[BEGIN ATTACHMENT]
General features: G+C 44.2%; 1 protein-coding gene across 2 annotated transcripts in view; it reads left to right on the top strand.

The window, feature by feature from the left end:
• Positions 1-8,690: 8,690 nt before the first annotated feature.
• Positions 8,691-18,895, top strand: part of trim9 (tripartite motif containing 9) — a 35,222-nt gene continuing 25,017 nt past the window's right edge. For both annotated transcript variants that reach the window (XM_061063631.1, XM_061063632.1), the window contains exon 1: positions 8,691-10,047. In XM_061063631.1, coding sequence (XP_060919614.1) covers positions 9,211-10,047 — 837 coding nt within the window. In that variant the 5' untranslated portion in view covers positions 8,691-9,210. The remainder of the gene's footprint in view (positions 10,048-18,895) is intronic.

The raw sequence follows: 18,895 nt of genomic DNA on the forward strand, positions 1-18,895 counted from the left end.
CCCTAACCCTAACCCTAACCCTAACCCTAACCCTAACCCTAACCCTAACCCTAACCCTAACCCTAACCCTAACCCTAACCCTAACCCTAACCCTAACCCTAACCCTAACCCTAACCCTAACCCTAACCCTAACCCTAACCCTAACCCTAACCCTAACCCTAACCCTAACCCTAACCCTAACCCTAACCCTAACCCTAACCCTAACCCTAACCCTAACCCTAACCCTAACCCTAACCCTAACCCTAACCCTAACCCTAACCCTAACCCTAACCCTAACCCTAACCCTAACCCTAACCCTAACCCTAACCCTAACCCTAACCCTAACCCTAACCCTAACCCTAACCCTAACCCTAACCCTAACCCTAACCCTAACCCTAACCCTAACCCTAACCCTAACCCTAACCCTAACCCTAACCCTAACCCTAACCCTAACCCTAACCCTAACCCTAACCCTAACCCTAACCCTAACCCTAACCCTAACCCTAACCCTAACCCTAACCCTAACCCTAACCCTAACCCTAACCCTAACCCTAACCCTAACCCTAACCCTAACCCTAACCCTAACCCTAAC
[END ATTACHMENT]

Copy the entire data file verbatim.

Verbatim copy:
General features: G+C 44.2%; 1 protein-coding gene across 2 annotated transcripts in view; it reads left to right on the top strand.

The window, feature by feature from the left end:
• Positions 1-8,690: 8,690 nt before the first annotated feature.
• Positions 8,691-18,895, top strand: part of trim9 (tripartite motif containing 9) — a 35,222-nt gene continuing 25,017 nt past the window's right edge. For both annotated transcript variants that reach the window (XM_061063631.1, XM_061063632.1), the window contains exon 1: positions 8,691-10,047. In XM_061063631.1, coding sequence (XP_060919614.1) covers positions 9,211-10,047 — 837 coding nt within the window. In that variant the 5' untranslated portion in view covers positions 8,691-9,210. The remainder of the gene's footprint in view (positions 10,048-18,895) is intronic.

The raw sequence follows: 18,895 nt of genomic DNA on the forward strand, positions 1-18,895 counted from the left end.
CCCTAACCCTAACCCTAACCCTAACCCTAACCCTAACCCTAACCCTAACCCTAACCCTAACCCTAACCCTAACCCTAACCCTAACCCTAACCCTAACCCTAACCCTAACCCTAACCCTAACCCTAACCCTAACCCTAACCCTAACCCTAACCCTAACCCTAACCCTAACCCTAACCCTAACCCTAACCCTAACCCTAACCCTAACCCTAACCCTAACCCTAACCCTAACCCTAACCCTAACCCTAACCCTAACCCTAACCCTAACCCTAACCCTAACCCTAACCCTAACCCTAACCCTAACCCTAACCCTAACCCTAACCCTAACCCTAACCCTAACCCTAACCCTAACCCTAACCCTAACCCTAACCCTAACCCTAACCCTAACCCTAACCCTAACCCTAACCCTAACCCTAACCCTAACCCTAACCCTAACCCTAACCCTAACCCTAACCCTAACCCTAACCCTAACCCTAACCCTAACCCTAACCCTAACCCTAACCCTAACCCTAACCCTAACCCTAACCCTAACCCTAACCCTAACCCTAACCCTAACCCTAACCCTAACCCTAAC